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Trading the stock market's dog days so you don't get burned

The dog days of summer...
Patti Domm | CNBC
The dog days of summer...

It's August — officially the dog days of summer — a time when market volatility picks up and stocks have been known to wilt.

In summers like this one, where July was a positive month for stocks, the Dow has been down 53 percent of the time for the month of August. But with stocks sitting at all-time highs and no big catalysts in sight for the next few weeks, strategists are talking more about a sideways trade than a big move up or down, barring any unexpected macro event.

The coming week should be low on drama after the past week's Federal Reserve meeting, July payrolls and earnings bonanza.

(Read more: Jobs numbers miss the real story)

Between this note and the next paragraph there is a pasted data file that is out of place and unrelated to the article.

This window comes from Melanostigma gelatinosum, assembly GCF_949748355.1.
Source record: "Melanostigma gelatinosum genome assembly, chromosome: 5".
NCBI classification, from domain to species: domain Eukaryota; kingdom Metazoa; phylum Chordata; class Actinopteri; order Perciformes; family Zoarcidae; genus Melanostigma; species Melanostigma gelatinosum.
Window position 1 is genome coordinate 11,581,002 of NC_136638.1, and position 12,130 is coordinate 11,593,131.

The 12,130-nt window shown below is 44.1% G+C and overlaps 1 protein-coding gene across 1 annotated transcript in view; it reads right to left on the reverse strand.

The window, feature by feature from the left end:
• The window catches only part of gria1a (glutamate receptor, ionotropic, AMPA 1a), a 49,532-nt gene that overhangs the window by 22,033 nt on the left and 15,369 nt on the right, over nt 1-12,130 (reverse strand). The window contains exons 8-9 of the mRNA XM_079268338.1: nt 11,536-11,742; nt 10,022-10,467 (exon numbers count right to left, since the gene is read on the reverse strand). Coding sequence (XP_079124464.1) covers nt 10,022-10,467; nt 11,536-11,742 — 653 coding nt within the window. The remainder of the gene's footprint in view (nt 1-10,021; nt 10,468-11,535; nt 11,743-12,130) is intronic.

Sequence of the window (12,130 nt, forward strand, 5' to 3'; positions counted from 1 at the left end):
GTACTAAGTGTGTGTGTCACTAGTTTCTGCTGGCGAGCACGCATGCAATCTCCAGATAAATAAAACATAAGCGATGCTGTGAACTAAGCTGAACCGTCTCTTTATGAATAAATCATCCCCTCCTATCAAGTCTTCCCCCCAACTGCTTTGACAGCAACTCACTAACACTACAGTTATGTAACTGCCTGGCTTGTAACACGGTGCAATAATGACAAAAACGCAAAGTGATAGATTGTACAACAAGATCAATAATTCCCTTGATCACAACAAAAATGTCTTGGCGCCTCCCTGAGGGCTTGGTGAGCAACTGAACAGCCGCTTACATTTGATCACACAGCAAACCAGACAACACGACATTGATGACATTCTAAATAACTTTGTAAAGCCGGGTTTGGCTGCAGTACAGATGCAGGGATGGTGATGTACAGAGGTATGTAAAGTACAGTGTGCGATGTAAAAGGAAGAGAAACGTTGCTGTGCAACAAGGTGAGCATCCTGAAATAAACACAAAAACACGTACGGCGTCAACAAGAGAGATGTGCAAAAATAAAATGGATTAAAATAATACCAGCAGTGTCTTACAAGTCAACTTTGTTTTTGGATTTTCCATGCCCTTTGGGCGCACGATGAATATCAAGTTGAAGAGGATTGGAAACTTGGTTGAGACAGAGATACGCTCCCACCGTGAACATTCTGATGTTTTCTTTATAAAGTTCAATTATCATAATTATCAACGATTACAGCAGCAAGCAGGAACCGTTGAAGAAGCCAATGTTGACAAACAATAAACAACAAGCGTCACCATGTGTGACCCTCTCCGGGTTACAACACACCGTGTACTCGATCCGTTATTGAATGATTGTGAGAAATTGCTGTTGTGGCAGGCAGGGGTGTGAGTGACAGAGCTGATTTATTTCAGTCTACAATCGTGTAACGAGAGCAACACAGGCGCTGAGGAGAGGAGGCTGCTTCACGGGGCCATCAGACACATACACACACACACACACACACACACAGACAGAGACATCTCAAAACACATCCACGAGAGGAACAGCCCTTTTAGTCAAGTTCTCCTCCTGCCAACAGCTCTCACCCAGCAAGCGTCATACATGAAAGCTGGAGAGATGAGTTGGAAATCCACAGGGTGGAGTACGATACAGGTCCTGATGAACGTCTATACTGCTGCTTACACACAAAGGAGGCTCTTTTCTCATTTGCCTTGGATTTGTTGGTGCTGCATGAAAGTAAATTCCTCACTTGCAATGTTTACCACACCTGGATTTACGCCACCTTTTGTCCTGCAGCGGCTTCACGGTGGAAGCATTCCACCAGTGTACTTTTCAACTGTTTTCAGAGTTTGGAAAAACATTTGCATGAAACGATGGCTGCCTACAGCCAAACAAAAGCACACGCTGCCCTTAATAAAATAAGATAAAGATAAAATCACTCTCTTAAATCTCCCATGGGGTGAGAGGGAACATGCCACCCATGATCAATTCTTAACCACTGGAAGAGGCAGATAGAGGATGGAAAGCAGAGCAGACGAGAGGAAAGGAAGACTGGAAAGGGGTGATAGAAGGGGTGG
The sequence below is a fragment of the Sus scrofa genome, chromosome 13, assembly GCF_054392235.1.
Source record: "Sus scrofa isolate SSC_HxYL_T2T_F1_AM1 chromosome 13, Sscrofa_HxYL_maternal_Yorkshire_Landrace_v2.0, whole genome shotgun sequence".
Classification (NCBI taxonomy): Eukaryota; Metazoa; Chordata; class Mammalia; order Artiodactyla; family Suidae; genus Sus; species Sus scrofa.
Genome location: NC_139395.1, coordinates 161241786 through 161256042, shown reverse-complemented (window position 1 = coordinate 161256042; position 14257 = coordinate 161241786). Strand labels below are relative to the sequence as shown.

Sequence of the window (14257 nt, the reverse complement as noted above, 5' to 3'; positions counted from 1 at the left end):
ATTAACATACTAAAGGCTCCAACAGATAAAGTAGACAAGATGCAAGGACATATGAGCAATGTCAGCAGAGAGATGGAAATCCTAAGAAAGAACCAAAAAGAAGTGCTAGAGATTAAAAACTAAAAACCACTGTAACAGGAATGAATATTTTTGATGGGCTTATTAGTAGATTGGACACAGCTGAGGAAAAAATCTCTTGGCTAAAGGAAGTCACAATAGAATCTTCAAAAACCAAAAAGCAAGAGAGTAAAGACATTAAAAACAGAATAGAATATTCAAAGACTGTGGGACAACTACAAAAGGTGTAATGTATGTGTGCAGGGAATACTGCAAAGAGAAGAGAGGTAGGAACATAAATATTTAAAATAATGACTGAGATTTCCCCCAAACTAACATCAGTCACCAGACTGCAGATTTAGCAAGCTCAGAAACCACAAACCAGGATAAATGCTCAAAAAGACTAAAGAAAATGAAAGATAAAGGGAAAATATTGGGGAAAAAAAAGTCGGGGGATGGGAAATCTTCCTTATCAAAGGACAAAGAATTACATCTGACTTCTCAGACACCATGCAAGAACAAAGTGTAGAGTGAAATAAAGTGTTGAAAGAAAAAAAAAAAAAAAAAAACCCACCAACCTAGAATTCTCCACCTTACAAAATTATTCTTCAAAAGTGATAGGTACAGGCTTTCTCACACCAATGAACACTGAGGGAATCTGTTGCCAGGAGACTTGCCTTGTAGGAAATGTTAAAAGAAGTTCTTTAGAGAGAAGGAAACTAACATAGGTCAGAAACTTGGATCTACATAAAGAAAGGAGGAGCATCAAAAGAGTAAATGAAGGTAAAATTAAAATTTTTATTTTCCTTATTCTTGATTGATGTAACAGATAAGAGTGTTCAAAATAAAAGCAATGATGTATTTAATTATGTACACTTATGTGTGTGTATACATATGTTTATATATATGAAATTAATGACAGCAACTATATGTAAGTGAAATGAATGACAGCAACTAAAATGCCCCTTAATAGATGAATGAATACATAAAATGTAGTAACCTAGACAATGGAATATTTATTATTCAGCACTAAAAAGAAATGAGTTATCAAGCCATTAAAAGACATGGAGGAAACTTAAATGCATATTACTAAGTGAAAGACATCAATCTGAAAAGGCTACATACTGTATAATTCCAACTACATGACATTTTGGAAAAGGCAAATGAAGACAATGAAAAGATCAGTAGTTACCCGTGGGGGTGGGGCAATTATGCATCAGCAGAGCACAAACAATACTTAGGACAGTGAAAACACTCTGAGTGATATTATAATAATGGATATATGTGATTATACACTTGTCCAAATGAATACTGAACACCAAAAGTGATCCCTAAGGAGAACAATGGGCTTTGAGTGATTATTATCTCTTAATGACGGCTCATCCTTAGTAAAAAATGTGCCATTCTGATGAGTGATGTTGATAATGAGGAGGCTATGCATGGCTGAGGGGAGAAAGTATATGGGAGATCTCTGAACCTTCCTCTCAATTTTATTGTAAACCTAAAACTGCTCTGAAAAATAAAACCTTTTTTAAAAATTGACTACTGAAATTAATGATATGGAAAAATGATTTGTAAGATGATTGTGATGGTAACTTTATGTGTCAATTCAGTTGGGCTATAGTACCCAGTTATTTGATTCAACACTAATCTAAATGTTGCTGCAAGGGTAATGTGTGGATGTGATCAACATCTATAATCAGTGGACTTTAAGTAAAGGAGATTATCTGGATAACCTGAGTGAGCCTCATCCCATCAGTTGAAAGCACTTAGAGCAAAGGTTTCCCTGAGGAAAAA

There is ISM services data Monday, weekly jobless claims Thursday and a final rush of earnings, including Disney and Time Warner. The big event for the bond market will be the auction of $72 billion in 3-, 10-, and 30-year Treasury bonds Tuesday through Thursday. After a big fluctuation in Treasury yields Friday, stock traders are also watching to see if interest rates rise around the auctions, a potential stinger for stocks.

"It's like a vacation compared to this week. All the action in August got packed into three days and then it's over. I don't think we're going to have a big correction, but we could go sideways or slightly down and correct a bit," said Andrew Burkly, head of institutional portfolio strategy at Oppenheimer Asset Management. "I wouldn't be adding here. I'd be a little more cautious here for a couple of weeks until we get more clarity on the September (jobs) number."

On the other hand, J.P. Morgan chief equity strategist Thomas Lee sees a drifting market, taking stocks higher. "The reason is you don't want to short a dull market, and the last couple of years, there was anxiety going into August, either the debt ceiling crisis, or Europe and there aren't those issues this year. I think there's an upward bias to the market, and to the data as well," he said. He believes now is a good time for anyone underinvested in stocks to add to positions.

(Read more: IPO market heats up ... even in August)